Citation. Rhode Island v. Innis, 440 U.S. 934, 99 S. Ct. 1277, 59 L. Ed. 2d 492 (U.S. Feb. 26, 1979)
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Synopsis of Rule of Law.
An interrogation, for Fifth Amendment constitutional purposes, should be defined to include only words or conduct that the police should have known would reasonably influence an individual to respond.
The conversation was not an interrogation, and therefore the respondent’s rights under the Fifth Amendment of the United States Constitution (“Constitution”) were not violated. Interrogations should not be so broadly defined to include such a wide range of conduct by officers post-arrest, but rather should only include conduct that police should know would illicit a response.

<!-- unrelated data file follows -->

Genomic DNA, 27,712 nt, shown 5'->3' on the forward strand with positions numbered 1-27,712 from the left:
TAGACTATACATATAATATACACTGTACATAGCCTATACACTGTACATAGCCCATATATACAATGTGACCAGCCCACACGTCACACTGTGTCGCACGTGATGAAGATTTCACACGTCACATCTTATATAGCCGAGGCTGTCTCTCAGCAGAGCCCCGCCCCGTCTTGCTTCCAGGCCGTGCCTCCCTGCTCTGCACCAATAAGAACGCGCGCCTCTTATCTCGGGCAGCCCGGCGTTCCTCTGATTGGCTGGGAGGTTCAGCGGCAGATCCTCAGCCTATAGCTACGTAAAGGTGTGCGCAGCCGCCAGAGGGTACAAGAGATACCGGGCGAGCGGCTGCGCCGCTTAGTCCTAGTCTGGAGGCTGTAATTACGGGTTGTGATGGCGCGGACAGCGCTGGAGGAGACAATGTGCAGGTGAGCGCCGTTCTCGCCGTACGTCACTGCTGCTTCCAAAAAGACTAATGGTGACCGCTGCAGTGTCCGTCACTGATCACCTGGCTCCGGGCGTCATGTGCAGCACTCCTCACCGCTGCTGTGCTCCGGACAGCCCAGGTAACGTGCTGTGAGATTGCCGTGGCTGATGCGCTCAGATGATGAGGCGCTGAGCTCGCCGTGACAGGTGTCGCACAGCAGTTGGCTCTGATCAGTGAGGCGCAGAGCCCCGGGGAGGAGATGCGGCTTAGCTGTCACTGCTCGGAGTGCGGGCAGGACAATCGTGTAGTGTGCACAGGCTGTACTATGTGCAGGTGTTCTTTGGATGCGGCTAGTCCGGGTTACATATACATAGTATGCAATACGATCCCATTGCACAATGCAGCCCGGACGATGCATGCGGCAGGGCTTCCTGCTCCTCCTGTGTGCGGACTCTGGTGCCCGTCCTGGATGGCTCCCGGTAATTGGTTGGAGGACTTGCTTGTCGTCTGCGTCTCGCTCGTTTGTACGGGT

The dissent written by Justice Thurgood Marshall (“J. Marshall”) agreed with the majority’s definition of interrogation, but they did not agree with how the majority applied the facts of this case. They believed the conduct did reach the level of an interrogation.
Justice John Paul Stevens (“J. Stevens”) dissented, reasoning that if the conduct in question was put in the form of a direct question to the respondent then it would be considered an interrogation. Therefore, police should not be able to avoid an individual’s rights by changing the form of the conduct.